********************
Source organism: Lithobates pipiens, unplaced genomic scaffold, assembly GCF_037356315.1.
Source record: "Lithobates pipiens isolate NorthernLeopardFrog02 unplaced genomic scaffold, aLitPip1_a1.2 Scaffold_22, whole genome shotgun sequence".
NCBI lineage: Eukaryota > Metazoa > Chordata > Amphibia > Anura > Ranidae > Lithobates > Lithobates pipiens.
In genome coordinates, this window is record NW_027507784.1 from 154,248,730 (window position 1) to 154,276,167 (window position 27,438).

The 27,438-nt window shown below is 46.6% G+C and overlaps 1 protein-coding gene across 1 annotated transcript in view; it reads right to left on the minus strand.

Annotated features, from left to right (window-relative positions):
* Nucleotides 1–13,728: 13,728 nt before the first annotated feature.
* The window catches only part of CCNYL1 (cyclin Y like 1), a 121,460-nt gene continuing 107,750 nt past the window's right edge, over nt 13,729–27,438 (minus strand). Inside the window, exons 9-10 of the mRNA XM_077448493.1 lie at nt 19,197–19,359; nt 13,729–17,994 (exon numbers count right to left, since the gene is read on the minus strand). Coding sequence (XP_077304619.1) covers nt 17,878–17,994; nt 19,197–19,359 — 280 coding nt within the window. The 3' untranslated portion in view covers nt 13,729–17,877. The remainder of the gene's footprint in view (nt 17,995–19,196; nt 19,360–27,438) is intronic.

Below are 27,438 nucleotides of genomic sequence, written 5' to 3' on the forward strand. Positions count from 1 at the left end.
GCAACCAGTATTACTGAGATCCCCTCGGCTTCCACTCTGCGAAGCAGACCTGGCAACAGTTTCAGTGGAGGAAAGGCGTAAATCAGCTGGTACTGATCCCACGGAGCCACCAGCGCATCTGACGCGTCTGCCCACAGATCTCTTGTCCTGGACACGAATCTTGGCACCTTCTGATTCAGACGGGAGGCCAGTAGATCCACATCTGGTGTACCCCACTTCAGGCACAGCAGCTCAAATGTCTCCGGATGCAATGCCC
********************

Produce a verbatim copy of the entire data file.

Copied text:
Source organism: Lithobates pipiens, unplaced genomic scaffold, assembly GCF_037356315.1.
Source record: "Lithobates pipiens isolate NorthernLeopardFrog02 unplaced genomic scaffold, aLitPip1_a1.2 Scaffold_22, whole genome shotgun sequence".
NCBI lineage: Eukaryota > Metazoa > Chordata > Amphibia > Anura > Ranidae > Lithobates > Lithobates pipiens.
In genome coordinates, this window is record NW_027507784.1 from 154,248,730 (window position 1) to 154,276,167 (window position 27,438).

The 27,438-nt window shown below is 46.6% G+C and overlaps 1 protein-coding gene across 1 annotated transcript in view; it reads right to left on the minus strand.

Annotated features, from left to right (window-relative positions):
* Nucleotides 1–13,728: 13,728 nt before the first annotated feature.
* The window catches only part of CCNYL1 (cyclin Y like 1), a 121,460-nt gene continuing 107,750 nt past the window's right edge, over nt 13,729–27,438 (minus strand). Inside the window, exons 9-10 of the mRNA XM_077448493.1 lie at nt 19,197–19,359; nt 13,729–17,994 (exon numbers count right to left, since the gene is read on the minus strand). Coding sequence (XP_077304619.1) covers nt 17,878–17,994; nt 19,197–19,359 — 280 coding nt within the window. The 3' untranslated portion in view covers nt 13,729–17,877. The remainder of the gene's footprint in view (nt 17,995–19,196; nt 19,360–27,438) is intronic.

Below are 27,438 nucleotides of genomic sequence, written 5' to 3' on the forward strand. Positions count from 1 at the left end.
GCAACCAGTATTACTGAGATCCCCTCGGCTTCCACTCTGCGAAGCAGACCTGGCAACAGTTTCAGTGGAGGAAAGGCGTAAATCAGCTGGTACTGATCCCACGGAGCCACCAGCGCATCTGACGCGTCTGCCCACAGATCTCTTGTCCTGGACACGAATCTTGGCACCTTCTGATTCAGACGGGAGGCCAGTAGATCCACATCTGGTGTACCCCACTTCAGGCACAGCAGCTCAAATGTCTCCGGATGCAATGCCC